New Delhi, Sep 4 : The Supreme Court on Friday handed out some lessons in English and also cited the Cambridge Dictionary to contextualise the interpretation of clauses under an Article of Constitution, as it dismissed a petition filed by eight judicial officers from Tamil Nadu challenging their non-consideration for elevation to the Madras High Court by its Collegium.
The petitioners moved the apex court, stating that despite being the senior-most in the cadre of district judges, they have been overlooked and their juniors were recommended for elevation to the High Court as judges. This was done by the Collegium of the High Court solely on the application of explanation (a) under the Constitution’s Article 217(2), argued the petitioners, who wanted their experience as advocates to be considered along with the service rendered by them as judicial officers, for determining their eligibility.
A bench of Chief Justice S.A. Bobde and Justices A.S. Bopanna and V. Ramasubramanian explained the minute details associated with usage of English language in the connection with the interpretation of the Article contested by petitioners.
The bench explained the difference between words “has held” and “has been” which appear repeatedly in Article 217(2).
“In relation to a person from the category of judicial service, sub clause (a) uses the words ‘has held’. But in relation to a person from the category of advocate, sub clause (b) uses the words ‘has been’.
“This is quite relevant for the reason that even in explanation (a) and (aa) the words ‘has held’ always preceded the words ‘judicial office’ and the words ‘has been’ always preceded the word ‘advocate’. In common parlance, the words ‘has held’ stand in contra distinction to the words is holding or has been holding”, said the top court.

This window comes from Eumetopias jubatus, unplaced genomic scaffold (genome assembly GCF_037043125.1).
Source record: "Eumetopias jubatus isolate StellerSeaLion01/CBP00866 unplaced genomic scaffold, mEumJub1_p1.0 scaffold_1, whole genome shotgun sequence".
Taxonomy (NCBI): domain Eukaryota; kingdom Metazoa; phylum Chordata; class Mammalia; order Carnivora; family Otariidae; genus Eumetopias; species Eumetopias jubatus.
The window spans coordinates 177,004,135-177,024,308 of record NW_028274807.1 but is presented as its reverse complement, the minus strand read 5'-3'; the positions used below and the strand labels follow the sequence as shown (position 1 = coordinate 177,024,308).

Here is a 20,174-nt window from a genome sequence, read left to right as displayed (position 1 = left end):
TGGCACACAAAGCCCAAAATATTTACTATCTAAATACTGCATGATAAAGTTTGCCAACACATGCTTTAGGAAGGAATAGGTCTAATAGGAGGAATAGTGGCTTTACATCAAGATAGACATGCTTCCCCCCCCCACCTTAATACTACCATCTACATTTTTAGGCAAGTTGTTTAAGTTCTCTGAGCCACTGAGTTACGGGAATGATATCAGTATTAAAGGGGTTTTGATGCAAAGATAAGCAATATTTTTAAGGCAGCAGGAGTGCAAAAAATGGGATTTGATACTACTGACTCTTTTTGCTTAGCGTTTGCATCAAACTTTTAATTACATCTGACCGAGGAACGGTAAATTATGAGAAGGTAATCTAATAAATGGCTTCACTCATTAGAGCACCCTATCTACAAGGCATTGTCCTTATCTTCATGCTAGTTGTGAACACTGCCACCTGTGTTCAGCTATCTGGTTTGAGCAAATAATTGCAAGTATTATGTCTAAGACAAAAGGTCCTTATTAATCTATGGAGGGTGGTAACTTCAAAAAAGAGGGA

Citing Cambridge Dictionary’s explanation on the usage of “has been”, the bench said: “The Cambridge Dictionary states that the words ‘has been’ are in present perfect continuous form. The Dictionary says that we may use the present perfect continuous, either to talk about a finished activity in the recent past or to talk about a single activity that began at a point in the past and is still continuing.”
The bench said keeping this in mind, explanation (a) confers the benefit of clubbing, to a limited extent, to a person who has held a judicial office. To be eligible for the limited benefit so conferred, a person should have been an advocate “after he has held any judicial office”.
“There is no confusion either in the language of Article 217(2) or in our mind,” added the bench.
The bench noted that Article 217(2) does not guarantee any one with the right to be appointed as a judge of the High Court. “In a way, a person holding a judicial office is better placed, as he is assured of a career progression (though in a limited sense) after being placed in something like a conveyor belt. There is no such assurance for an advocate. Therefore, the argument based upon Article 14 does not impress us,” said the bench.
In 2017, the Madras High Court Collegium had ignored petitioners’ names, and instead recommended officers who were junior to them for appointment as judicial officers in the cadre below that of district judges. After long service, they gained promotion to the post of district judges. But their promotion happened after the date on which the petitioners were directly recruited as district judges. Therefore, the petitioners became seniors to the respondents.
The petitioners argued that Article 217(2) of the Constitution, which deals with the qualifications required for a person to be appointed as a High Court Judge, has been incorrectly interpreted.
But the court was not convinced.
“We are of the considered view that the claim of the writ petitioners is wholly untenable and the writ petition is misconceived. Hence, the writ petition is dismissed,” said the top court.
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